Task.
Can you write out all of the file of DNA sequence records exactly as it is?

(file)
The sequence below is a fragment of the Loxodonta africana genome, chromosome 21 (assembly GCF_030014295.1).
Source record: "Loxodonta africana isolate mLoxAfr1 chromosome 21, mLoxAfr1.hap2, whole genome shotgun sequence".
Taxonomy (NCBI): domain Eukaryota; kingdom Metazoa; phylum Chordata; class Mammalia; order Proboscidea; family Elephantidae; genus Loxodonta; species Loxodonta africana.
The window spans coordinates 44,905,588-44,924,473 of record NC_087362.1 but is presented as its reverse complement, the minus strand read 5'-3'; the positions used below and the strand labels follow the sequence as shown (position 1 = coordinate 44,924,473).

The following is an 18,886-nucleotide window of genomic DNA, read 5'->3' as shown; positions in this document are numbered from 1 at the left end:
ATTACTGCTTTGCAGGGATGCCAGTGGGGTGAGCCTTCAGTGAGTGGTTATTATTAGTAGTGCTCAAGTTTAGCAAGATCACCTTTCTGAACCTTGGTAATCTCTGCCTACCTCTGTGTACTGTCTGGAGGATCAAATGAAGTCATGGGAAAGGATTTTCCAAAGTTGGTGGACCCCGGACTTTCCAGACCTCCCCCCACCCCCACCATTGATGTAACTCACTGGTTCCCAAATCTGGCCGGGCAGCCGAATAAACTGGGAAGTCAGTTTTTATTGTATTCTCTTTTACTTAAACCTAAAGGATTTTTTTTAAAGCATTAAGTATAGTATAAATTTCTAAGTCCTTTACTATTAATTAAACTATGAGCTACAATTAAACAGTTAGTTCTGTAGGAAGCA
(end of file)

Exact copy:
The sequence below is a fragment of the Loxodonta africana genome, chromosome 21 (assembly GCF_030014295.1).
Source record: "Loxodonta africana isolate mLoxAfr1 chromosome 21, mLoxAfr1.hap2, whole genome shotgun sequence".
Taxonomy (NCBI): domain Eukaryota; kingdom Metazoa; phylum Chordata; class Mammalia; order Proboscidea; family Elephantidae; genus Loxodonta; species Loxodonta africana.
The window spans coordinates 44,905,588-44,924,473 of record NC_087362.1 but is presented as its reverse complement, the minus strand read 5'-3'; the positions used below and the strand labels follow the sequence as shown (position 1 = coordinate 44,924,473).

The following is an 18,886-nucleotide window of genomic DNA, read 5'->3' as shown; positions in this document are numbered from 1 at the left end:
ATTACTGCTTTGCAGGGATGCCAGTGGGGTGAGCCTTCAGTGAGTGGTTATTATTAGTAGTGCTCAAGTTTAGCAAGATCACCTTTCTGAACCTTGGTAATCTCTGCCTACCTCTGTGTACTGTCTGGAGGATCAAATGAAGTCATGGGAAAGGATTTTCCAAAGTTGGTGGACCCCGGACTTTCCAGACCTCCCCCCACCCCCACCATTGATGTAACTCACTGGTTCCCAAATCTGGCCGGGCAGCCGAATAAACTGGGAAGTCAGTTTTTATTGTATTCTCTTTTACTTAAACCTAAAGGATTTTTTTTAAAGCATTAAGTATAGTATAAATTTCTAAGTCCTTTACTATTAATTAAACTATGAGCTACAATTAAACAGTTAGTTCTGTAGGAAGCA